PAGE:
Once rare, exotic plants found only in the tropics and sub-tropics, air plants have recently become trendy low maintenance houseplants. Air plant is the common name for several varieties of plants in the Tillandsia genus. They are called air plants because they grow without any soil. Air plants are epiphytes, like epiphytic orchids and staghorn ferns, meaning that they absorb water and vital nutrients from rain, dew, humidity, dust, air and decaying plant or insect matter through specialized structures on their leaves, called trichomes.
Air plants attach themselves by small roots to rocks, trees, or shrubs; some air plants have even adapted to survive on the shifting sands of deserts. Air plants can be found naturally in their native regions of the Southern United States, Mexico, Central America and South America.
As houseplants, most air plants tolerate low light and need very little water or fertilizer. Only a weekly misting with a spray bottle is necessary for most air plants, and fertilizer is actually not recommended because Tillandsia plants can be fatally harmed by fertilizers that contain copper, boron or zinc. Most varieties also cannot tolerate temperatures that dip below 45 F. (7 C.). Air plants are available in a variety of colors and textures, and they are excellent for use in crafts.
Air plants can be attached to seashells, driftwood, cork, canvas, craft wood and many other surfaces with almost any glue, including low temperature hot glue sticks. However, Elmer’s glue is water soluble and won’t hold up after too many waterings. Air plants can be hung in fun jellyfish or chandelier crafts by wrapping their small root structure and base with monofilament fishing line or wire; just be sure to never use copper wire on air plants. Special air plant holders or hangers are also available at many craft stores or green houses. Adding sphagnum moss around air plant crafts will help hide glue, strings and also help to retain moisture around the plants.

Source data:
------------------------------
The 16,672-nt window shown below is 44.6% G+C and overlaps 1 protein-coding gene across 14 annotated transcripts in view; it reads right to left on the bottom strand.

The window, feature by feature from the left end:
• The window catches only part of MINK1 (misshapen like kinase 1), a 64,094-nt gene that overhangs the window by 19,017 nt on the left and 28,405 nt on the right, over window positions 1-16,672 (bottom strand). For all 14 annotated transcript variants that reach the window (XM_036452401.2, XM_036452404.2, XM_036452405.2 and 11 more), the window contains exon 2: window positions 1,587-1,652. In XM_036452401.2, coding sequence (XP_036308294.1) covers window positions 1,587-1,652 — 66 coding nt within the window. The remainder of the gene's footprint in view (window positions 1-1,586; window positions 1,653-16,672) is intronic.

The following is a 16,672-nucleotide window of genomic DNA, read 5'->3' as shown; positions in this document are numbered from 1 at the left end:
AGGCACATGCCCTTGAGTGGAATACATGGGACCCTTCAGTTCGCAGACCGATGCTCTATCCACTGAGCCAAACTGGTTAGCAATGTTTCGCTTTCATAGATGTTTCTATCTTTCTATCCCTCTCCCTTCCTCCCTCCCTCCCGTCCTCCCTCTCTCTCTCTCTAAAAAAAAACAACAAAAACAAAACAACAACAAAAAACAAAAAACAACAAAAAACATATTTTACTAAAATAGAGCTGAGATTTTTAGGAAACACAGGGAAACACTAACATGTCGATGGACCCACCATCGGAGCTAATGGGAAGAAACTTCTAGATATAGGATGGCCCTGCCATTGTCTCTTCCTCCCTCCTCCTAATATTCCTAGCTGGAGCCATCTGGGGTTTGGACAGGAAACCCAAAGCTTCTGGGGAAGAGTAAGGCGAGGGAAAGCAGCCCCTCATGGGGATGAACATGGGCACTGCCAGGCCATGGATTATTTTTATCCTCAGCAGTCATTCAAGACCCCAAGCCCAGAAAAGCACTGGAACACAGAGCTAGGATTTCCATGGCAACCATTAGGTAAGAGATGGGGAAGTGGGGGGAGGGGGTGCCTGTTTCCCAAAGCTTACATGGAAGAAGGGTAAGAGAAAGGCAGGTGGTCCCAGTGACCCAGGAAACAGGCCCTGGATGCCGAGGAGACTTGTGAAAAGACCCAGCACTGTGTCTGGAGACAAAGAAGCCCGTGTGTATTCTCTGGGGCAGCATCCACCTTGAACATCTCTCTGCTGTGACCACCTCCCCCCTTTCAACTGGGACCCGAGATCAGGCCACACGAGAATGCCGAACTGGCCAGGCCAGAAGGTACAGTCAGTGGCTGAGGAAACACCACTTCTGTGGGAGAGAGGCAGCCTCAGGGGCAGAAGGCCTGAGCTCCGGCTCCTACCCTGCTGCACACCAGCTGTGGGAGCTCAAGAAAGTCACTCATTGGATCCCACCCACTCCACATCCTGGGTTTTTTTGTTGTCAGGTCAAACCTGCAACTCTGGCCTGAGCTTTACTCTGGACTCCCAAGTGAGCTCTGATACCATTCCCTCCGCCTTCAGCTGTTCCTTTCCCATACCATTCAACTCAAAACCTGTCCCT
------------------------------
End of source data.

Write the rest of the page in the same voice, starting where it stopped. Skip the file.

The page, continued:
Below I’ve added instructions for a couple fun air plant crafts.
Air Plant Jellyfish
- Sea urchin shells
- Air plants
- Monofilament fishing line
- Craft glue
- Sphagnum moss
- Sewing needle
Sea urchin shells are very fragile, so care must be taken. With craft glue to hold it in place, gently stuff the inside of a crafting sea urchin shell from the larger hole on the bottom with sphagnum moss.
Cut a length of about 10-14 inches of fishing line and wrap, then tie, one end of the fishing line around the base of the air plant. You can add a dab of glue to keep the knot in place.
Thread the other end of the fishing line into the sewing needle. Push the threaded needle up through the larger bottom hole on the sea urchin shell, through the stuffed sphagnum moss and then up through the smaller hole in the top of the sea urchin shell.
Continue to pull the fishing line up through the sea urchin shell until the air plant base is inside the sea urchin shell and its foliage hangs out the bottom like jellyfish tentacles. I like to attach the hanging bit of fishing line to Christmas ornament hooks because they are inexpensive and easy to hang from many things, but some crafters just make a loop.
Air Plant Hermit Crabs
- Flat rock or piece of coral
- Decorative seashells
- Air plants
- Hot glue gun and sticks
- Sphagnum moss
- Magnets (optional)
Glue patches of sphagnum moss on to your flat rock or coral, and also inside the seashell hole. Then also glue the base of air plants into the seashell openings.
Attach these little air plant/seashell hermit crabs to various spots on the flat rock or coral. (Note: Magnets can be attached to the back of the rock or coral to make fun refrigerator magnets.)
Both these projects are easy and inexpensive to make, and also make great gifts. However, the crafting options are endless with air plants. Let your creativity flow and come up with fun new crafts for these beautiful low maintenance plants.